Methadone Addiction and Weight Problems

One of the most talked about issues regarding methadone use is how the drug affects weight, appetite or what you eat. Methadone is an opioid narcotic that is given to people addicted to opiates during the addiction or dependence recovery process — a method is known as drug replacement therapy. Using methadone to wean people off stronger opiates is effective because methadone alleviates symptoms of withdrawal without producing euphoric effects.1

While methadone and drug replacement therapy can work for some addicted individuals, methadone also has potential for chemical dependency and addiction.

While every person may respond differently to different drugs, most people addicted to opiates experience weight gain when they begin using methadone as a part of their opiate addiction recovery. On the other hand, one of the most noticeable symptoms of methadone addiction is unexplained weight loss.
 

Why Do People Addicted to Methadone Lose Weight?

Like all drug addictions, methadone addiction will change the reward circuit in the brain. Naturally, humans experience psychological rewards that cause a person to repeat certain behaviors, such as eating, having sex or engaging in physical activity. Drugs alter this natural reward system.

When drugs are used to get high, improve mood and energy or relieve pain, the brain perceives these effects as rewarding. With continued drug use, the brain starts associating the drug with pleasure, and as a result an individual starts losing interest in other things that once gave him or her natural feelings of reward.

People addicted to methadone have altered brain reward circuits to the point that the brain craves more of the drug to feel satisfied. This explains why they may become obsessed with maintaining their drug use.

When the brain associates methadone as its source for pleasure, it loses interest in old pleasurable activities such as eating or exercise. When people are addicted to methadone, they commonly lose weight and their appetite. The deeper a methadone addiction gets, the more intense weight problems become, eventually affecting one’s overall health and physical appearance.

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Will Methadone Drug Replacement Therapy Cause Weight Gain?

illustration of brain in cageAlternatively, using methadone during drug replacement therapy can cause weight gain. Many individuals who have used methadone maintenance therapy claim to experience an increased appetite, cravings for sugar and water retention.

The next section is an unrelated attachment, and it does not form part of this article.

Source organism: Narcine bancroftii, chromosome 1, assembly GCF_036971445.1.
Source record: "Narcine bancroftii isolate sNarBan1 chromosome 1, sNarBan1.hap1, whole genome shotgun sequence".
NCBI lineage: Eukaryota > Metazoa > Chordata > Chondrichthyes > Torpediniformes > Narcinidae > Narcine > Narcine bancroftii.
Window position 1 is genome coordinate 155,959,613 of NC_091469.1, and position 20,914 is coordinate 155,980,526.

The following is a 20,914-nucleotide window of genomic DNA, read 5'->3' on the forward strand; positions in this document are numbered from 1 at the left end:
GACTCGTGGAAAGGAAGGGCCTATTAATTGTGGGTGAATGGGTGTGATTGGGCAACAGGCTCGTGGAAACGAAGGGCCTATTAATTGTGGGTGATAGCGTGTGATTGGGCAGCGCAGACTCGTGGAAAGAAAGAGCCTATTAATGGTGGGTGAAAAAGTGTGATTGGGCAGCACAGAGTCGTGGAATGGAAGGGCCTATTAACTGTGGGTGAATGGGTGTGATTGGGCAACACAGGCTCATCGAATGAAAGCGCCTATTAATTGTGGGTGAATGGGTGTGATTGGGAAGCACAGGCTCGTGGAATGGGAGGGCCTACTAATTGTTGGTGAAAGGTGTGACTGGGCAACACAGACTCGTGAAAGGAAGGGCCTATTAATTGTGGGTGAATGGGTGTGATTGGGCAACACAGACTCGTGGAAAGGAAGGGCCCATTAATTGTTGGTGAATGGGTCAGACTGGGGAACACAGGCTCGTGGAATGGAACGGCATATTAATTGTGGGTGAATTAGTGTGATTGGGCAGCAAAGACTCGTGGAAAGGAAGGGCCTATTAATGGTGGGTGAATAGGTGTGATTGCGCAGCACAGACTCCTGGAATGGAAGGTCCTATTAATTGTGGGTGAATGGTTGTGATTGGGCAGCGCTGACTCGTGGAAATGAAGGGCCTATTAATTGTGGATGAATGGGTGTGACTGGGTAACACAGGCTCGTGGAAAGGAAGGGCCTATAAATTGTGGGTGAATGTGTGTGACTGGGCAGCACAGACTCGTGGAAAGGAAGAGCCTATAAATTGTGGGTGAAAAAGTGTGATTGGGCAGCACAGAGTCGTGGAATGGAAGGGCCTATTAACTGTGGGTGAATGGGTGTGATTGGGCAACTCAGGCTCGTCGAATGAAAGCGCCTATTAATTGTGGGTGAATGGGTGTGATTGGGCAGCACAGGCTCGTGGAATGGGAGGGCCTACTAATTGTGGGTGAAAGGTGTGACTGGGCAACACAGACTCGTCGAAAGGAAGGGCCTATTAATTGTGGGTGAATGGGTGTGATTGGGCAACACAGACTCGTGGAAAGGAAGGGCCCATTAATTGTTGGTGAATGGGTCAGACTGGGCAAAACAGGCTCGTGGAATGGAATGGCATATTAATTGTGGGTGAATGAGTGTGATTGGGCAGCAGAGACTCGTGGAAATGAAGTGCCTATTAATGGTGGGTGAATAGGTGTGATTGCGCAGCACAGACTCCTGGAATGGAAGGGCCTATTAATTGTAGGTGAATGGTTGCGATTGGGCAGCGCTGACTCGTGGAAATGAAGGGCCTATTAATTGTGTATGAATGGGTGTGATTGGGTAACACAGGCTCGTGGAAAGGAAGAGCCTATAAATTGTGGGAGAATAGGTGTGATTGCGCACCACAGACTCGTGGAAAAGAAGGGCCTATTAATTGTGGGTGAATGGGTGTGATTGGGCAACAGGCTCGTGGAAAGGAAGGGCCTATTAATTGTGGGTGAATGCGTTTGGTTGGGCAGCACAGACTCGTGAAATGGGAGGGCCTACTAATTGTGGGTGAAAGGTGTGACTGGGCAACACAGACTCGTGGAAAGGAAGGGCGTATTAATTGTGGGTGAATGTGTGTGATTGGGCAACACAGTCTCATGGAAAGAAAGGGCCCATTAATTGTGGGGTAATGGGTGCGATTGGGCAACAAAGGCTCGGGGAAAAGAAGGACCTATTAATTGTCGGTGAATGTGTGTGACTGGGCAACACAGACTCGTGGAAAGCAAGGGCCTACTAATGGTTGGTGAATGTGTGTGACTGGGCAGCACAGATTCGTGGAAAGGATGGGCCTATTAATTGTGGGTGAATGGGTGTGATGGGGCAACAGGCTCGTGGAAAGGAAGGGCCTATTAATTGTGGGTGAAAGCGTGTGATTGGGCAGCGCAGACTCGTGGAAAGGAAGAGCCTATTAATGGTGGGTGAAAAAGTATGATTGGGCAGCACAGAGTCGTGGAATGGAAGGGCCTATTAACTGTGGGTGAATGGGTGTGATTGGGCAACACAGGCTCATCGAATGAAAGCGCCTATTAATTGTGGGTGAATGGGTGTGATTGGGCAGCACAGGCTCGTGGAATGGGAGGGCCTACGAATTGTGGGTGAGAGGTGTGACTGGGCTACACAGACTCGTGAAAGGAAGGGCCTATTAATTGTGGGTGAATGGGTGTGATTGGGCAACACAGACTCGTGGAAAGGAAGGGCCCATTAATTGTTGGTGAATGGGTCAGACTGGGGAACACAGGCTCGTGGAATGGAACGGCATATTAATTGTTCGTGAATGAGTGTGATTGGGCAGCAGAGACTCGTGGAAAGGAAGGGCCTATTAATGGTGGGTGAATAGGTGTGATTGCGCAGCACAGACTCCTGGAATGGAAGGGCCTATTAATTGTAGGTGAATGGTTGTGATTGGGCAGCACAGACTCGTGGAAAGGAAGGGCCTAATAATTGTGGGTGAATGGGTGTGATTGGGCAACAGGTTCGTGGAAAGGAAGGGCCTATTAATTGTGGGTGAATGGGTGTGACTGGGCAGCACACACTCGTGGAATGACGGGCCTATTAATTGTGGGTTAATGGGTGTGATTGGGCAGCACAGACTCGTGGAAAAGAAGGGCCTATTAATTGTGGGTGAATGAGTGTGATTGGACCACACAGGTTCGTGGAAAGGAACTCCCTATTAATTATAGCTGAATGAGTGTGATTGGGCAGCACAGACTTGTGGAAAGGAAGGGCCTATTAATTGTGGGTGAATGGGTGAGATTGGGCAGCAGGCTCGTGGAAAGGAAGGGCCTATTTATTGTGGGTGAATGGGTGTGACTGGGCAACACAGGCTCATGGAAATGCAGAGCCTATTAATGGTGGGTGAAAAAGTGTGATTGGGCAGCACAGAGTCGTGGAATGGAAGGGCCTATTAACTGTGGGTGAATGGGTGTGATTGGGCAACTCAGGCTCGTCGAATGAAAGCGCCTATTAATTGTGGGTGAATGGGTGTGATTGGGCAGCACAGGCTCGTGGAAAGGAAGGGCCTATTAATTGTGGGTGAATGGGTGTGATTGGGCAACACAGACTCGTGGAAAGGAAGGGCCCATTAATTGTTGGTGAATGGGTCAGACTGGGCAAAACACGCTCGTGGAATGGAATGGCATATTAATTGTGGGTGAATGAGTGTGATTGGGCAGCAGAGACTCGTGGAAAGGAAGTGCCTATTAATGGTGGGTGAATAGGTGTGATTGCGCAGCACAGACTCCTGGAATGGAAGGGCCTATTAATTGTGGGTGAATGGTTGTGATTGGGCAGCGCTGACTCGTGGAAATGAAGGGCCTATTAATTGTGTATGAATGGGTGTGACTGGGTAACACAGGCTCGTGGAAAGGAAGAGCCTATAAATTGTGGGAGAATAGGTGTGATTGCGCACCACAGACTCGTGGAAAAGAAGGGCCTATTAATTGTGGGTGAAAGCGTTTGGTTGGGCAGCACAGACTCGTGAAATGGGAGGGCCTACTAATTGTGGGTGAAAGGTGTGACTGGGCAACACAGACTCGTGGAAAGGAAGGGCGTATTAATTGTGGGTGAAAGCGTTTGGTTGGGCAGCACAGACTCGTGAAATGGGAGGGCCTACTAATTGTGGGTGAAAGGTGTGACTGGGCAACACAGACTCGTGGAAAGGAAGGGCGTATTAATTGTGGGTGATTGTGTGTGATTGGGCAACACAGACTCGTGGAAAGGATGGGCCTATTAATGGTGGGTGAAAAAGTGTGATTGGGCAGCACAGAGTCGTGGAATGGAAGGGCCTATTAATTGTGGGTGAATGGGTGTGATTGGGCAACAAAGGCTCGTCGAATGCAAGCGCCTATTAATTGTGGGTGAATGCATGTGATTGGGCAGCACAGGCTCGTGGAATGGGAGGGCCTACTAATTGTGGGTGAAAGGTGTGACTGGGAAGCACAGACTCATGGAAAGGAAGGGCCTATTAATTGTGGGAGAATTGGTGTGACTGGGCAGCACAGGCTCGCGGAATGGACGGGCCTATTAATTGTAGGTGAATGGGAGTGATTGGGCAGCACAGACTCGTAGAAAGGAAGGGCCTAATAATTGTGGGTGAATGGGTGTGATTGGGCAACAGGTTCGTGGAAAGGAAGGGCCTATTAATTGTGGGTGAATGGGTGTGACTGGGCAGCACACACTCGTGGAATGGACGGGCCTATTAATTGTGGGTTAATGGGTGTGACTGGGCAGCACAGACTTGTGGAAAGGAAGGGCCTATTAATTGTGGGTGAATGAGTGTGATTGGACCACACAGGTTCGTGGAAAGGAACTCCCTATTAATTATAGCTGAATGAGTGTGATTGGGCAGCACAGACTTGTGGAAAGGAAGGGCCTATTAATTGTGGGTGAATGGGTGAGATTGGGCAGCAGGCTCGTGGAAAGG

These effects can be the drug’s side effects as well as the body’s chemical response to opiate withdrawal. As people addicted to opiates once activated the brain’s reward center with drug use, they now have a physical and psychological void because the of reward center inactivity. Food acts as a replacement drug because it will fit that void by stimulating the reward center.2

With quality addiction treatment, individuals can use methadone maintenance treatment to recover from opiate addiction and avoid noticeable weight gain with nutritional counseling, physical activity and healthy skills training.
 

Find Help for Methadone Addiction

If you are ready to get help for methadone addiction, the last thing you need is to be discouraged by the process of finding treatment that will work for you and your own, unique needs. You have to make the decision to get help on your own, but the rest of your recovery journey can be aided by caring, knowledgeable professionals. Our trained addiction coordinators are ready to help you find quality methadone addiction treatment that will work for you.

We are ready to answer your questions, listen to your concerns, provide you with information and guidance, and if you are ready, we can even connect you with the treatment and recovery services that are suited for your individual recovery needs. To learn more, call our toll-free, 24-hour helpline, 760-548-4032, and speak with an addiction professional today.

By Becca Owens, Contributing Writer


Sources

1 Opioid Addiction.” National Institute on Drug Addiction, January 2018.

2 Peles, E, et. al, “Risk factors for weight gain during methadone maintenance treatment.” Substance Abuse EPub, Oct-Dec 2016.